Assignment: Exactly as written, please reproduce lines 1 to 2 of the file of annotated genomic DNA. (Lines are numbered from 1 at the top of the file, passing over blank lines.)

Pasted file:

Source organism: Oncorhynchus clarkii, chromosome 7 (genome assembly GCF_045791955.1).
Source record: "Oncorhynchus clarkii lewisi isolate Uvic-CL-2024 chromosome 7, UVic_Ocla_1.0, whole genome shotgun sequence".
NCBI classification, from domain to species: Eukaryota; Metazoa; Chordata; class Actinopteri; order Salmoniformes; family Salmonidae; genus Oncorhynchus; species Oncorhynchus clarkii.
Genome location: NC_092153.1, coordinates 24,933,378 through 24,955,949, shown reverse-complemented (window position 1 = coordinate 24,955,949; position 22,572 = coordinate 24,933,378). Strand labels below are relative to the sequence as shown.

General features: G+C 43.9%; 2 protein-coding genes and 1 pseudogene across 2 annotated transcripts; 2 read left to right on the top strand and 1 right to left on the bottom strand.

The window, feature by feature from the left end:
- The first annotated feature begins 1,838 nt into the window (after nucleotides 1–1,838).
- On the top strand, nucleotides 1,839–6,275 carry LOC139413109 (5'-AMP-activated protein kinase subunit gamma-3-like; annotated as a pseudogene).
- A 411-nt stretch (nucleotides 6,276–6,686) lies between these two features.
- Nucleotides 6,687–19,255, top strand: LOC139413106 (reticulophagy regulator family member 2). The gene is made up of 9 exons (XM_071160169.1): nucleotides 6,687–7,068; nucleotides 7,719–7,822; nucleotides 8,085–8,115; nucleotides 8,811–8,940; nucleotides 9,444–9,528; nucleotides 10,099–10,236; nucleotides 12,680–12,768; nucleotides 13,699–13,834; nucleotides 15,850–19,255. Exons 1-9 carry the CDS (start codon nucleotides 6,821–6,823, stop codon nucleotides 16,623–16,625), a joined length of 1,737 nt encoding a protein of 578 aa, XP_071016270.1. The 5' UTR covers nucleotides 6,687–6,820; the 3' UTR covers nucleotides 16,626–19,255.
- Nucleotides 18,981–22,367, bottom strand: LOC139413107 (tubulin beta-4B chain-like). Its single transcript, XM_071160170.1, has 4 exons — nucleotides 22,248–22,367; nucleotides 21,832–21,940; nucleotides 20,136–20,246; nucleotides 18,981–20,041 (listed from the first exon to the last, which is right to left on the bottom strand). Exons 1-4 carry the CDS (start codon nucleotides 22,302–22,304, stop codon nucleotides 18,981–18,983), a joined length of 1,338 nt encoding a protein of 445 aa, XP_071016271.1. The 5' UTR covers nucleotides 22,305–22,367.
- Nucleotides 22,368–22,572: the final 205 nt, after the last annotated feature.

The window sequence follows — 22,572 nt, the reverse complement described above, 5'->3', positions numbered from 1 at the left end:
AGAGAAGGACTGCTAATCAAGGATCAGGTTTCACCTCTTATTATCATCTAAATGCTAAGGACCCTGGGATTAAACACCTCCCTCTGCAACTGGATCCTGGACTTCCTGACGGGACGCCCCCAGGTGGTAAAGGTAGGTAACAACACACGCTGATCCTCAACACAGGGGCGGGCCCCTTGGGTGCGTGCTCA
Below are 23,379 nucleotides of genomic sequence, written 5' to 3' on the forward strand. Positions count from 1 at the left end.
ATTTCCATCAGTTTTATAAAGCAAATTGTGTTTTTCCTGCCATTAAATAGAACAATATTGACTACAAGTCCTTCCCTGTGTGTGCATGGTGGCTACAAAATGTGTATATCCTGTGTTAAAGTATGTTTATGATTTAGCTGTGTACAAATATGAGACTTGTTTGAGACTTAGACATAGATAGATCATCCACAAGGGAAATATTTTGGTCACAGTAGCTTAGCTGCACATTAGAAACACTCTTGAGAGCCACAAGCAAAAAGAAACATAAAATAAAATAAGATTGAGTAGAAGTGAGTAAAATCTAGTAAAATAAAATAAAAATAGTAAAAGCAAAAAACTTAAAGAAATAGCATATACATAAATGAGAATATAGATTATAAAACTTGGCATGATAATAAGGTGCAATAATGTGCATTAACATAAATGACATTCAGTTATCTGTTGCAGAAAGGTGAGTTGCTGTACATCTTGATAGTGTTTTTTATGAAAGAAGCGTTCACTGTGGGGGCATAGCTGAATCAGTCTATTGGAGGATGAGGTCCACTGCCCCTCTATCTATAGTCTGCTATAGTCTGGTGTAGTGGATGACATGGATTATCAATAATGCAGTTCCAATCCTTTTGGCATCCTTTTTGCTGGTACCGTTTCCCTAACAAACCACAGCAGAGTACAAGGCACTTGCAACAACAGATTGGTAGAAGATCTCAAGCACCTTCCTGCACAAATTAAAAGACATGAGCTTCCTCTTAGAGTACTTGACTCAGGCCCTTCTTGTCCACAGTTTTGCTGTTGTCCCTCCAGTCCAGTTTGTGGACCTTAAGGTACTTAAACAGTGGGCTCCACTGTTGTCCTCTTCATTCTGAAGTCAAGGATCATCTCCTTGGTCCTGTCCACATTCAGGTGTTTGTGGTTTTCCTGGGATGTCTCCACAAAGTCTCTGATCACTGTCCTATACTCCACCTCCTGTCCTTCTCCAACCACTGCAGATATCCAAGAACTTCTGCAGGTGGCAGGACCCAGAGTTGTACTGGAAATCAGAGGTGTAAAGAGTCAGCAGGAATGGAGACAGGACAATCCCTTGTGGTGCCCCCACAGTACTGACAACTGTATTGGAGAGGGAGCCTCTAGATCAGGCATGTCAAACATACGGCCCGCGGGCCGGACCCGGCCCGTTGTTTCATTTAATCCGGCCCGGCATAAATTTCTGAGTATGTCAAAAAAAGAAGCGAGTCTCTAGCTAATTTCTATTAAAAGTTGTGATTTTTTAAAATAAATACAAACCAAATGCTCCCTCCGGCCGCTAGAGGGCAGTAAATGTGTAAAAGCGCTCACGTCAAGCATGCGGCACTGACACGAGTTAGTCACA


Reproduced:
Source organism: Oncorhynchus clarkii, chromosome 7 (genome assembly GCF_045791955.1).
Source record: "Oncorhynchus clarkii lewisi isolate Uvic-CL-2024 chromosome 7, UVic_Ocla_1.0, whole genome shotgun sequence".